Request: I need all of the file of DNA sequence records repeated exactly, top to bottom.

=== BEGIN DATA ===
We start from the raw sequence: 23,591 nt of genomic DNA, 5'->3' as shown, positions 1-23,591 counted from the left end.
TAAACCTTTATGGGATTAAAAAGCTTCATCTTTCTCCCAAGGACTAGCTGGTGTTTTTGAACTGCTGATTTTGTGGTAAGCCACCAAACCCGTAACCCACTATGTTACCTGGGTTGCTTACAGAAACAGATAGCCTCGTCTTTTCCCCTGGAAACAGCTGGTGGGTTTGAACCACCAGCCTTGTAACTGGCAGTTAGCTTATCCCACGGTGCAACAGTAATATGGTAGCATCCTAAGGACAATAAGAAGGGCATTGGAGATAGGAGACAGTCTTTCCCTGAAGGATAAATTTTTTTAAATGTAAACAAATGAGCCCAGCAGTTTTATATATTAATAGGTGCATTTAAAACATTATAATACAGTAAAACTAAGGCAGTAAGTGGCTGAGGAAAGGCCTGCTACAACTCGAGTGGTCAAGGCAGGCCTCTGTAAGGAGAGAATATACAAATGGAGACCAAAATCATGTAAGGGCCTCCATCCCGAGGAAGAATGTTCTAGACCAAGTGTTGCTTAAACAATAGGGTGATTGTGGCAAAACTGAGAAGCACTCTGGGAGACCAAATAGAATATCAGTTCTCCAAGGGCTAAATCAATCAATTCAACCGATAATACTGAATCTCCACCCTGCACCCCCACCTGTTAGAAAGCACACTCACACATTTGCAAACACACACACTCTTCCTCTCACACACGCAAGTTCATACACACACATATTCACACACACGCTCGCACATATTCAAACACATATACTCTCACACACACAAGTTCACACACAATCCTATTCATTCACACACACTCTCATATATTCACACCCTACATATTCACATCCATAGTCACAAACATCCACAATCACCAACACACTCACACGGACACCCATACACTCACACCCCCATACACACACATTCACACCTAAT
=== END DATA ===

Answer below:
We start from the raw sequence: 23,591 nt of genomic DNA, 5'->3' as shown, positions 1-23,591 counted from the left end.
TAAACCTTTATGGGATTAAAAAGCTTCATCTTTCTCCCAAGGACTAGCTGGTGTTTTTGAACTGCTGATTTTGTGGTAAGCCACCAAACCCGTAACCCACTATGTTACCTGGGTTGCTTACAGAAACAGATAGCCTCGTCTTTTCCCCTGGAAACAGCTGGTGGGTTTGAACCACCAGCCTTGTAACTGGCAGTTAGCTTATCCCACGGTGCAACAGTAATATGGTAGCATCCTAAGGACAATAAGAAGGGCATTGGAGATAGGAGACAGTCTTTCCCTGAAGGATAAATTTTTTTAAATGTAAACAAATGAGCCCAGCAGTTTTATATATTAATAGGTGCATTTAAAACATTATAATACAGTAAAACTAAGGCAGTAAGTGGCTGAGGAAAGGCCTGCTACAACTCGAGTGGTCAAGGCAGGCCTCTGTAAGGAGAGAATATACAAATGGAGACCAAAATCATGTAAGGGCCTCCATCCCGAGGAAGAATGTTCTAGACCAAGTGTTGCTTAAACAATAGGGTGATTGTGGCAAAACTGAGAAGCACTCTGGGAGACCAAATAGAATATCAGTTCTCCAAGGGCTAAATCAATCAATTCAACCGATAATACTGAATCTCCACCCTGCACCCCCACCTGTTAGAAAGCACACTCACACATTTGCAAACACACACACTCTTCCTCTCACACACGCAAGTTCATACACACACATATTCACACACACGCTCGCACATATTCAAACACATATACTCTCACACACACAAGTTCACACACAATCCTATTCATTCACACACACTCTCATATATTCACACCCTACATATTCACATCCATAGTCACAAACATCCACAATCACCAACACACTCACACGGACACCCATACACTCACACCCCCATACACACACATTCACACCTAAT